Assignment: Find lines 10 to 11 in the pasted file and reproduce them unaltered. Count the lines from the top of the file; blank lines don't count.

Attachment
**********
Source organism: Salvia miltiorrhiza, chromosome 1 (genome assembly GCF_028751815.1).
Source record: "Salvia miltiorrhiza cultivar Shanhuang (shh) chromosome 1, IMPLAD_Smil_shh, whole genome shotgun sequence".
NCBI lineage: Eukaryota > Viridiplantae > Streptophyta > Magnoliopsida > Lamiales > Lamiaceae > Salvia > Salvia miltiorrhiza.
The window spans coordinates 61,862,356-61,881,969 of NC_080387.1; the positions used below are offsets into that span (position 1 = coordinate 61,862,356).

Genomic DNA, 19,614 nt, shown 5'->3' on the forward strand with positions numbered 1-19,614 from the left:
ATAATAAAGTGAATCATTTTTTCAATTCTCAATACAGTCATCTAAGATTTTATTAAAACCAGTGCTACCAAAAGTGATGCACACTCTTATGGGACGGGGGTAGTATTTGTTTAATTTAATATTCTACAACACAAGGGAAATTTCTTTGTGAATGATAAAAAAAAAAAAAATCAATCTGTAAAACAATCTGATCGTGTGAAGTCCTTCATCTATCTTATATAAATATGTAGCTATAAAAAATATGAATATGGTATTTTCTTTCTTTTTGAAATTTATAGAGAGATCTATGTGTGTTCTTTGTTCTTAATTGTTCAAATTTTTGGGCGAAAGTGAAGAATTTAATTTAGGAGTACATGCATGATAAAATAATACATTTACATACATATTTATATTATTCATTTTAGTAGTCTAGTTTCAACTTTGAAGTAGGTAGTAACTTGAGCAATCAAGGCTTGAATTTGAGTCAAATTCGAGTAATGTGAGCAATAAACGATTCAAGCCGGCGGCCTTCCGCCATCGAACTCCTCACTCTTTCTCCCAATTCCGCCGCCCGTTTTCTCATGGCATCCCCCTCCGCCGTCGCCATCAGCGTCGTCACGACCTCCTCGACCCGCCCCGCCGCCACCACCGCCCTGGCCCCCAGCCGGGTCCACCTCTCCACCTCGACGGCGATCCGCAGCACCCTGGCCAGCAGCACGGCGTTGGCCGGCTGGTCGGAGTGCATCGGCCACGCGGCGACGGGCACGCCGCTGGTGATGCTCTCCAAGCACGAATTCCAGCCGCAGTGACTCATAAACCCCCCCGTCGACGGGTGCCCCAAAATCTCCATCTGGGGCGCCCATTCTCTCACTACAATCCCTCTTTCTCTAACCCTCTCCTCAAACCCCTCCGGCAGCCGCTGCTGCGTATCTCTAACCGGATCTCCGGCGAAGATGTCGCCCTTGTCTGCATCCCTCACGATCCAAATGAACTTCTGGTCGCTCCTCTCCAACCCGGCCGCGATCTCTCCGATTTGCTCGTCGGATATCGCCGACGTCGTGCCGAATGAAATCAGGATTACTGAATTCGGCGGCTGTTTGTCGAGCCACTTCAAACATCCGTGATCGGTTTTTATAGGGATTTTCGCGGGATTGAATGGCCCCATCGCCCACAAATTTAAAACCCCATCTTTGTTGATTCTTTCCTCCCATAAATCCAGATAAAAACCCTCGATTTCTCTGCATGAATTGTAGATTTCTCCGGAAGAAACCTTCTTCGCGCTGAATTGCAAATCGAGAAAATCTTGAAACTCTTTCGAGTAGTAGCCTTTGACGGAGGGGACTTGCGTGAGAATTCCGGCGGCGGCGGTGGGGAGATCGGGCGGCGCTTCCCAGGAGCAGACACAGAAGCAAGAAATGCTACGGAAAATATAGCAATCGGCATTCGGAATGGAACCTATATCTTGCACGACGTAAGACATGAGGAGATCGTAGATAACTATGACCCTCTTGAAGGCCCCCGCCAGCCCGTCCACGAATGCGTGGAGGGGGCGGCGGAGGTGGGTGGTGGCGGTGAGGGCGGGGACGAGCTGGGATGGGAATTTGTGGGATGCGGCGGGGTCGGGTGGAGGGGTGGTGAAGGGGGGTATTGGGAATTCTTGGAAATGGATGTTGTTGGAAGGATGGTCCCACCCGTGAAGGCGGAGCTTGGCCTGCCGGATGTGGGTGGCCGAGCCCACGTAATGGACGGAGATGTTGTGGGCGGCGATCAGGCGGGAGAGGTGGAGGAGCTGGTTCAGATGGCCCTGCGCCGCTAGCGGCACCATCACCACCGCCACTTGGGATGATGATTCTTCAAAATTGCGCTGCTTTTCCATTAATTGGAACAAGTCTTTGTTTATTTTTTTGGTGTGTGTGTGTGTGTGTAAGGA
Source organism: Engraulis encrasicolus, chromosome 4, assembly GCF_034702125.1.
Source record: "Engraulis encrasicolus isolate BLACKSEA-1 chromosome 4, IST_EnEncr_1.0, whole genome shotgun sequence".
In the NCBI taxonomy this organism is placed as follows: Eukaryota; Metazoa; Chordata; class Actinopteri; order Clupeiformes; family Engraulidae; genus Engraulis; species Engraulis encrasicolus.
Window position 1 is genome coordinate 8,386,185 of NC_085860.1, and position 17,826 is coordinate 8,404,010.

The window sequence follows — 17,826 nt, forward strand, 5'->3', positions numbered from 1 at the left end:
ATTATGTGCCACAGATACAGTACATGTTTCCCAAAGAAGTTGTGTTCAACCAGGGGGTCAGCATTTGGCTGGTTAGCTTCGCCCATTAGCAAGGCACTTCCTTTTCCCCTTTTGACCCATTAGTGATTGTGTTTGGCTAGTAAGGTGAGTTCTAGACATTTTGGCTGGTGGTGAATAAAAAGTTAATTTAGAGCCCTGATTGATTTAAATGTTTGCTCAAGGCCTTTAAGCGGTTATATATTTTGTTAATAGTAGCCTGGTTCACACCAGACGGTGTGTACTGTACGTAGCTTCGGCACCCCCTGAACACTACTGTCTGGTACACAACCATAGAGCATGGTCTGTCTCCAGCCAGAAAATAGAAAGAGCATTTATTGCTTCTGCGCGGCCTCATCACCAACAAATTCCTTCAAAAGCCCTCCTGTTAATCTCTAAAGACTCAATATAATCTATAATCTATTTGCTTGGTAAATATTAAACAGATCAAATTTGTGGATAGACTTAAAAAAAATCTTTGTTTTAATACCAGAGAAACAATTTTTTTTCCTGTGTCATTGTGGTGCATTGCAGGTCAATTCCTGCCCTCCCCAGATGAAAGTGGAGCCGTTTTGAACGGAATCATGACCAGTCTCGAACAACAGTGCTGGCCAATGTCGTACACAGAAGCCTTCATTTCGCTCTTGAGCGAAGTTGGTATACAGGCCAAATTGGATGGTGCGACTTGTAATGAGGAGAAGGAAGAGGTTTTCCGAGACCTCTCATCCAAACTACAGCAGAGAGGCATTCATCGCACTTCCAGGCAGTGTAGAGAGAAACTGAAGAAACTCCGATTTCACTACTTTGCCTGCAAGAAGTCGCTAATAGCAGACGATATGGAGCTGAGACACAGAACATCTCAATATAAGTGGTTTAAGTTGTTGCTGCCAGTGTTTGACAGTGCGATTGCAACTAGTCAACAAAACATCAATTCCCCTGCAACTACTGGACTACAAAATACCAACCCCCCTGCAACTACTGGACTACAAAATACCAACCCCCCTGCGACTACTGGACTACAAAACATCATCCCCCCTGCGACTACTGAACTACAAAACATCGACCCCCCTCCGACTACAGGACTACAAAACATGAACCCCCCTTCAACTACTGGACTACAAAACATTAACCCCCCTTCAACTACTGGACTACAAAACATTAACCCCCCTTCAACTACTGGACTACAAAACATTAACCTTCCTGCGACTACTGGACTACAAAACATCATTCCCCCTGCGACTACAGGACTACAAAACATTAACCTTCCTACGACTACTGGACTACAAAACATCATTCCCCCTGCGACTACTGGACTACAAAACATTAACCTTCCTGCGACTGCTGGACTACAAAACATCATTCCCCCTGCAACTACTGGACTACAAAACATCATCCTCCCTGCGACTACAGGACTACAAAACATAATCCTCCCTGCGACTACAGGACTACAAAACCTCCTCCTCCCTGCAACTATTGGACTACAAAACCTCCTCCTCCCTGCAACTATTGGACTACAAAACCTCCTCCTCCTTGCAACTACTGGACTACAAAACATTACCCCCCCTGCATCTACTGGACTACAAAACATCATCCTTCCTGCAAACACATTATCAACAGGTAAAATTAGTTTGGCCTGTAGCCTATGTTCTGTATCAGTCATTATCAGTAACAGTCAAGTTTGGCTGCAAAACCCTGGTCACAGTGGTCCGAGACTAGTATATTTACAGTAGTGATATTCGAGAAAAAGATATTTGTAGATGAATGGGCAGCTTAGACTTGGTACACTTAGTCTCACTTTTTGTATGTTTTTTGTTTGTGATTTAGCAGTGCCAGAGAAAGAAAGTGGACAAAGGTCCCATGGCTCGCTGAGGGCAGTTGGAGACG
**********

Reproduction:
Window position 1 is genome coordinate 8,386,185 of NC_085860.1, and position 17,826 is coordinate 8,404,010.

The window sequence follows — 17,826 nt, forward strand, 5'->3', positions numbered from 1 at the left end: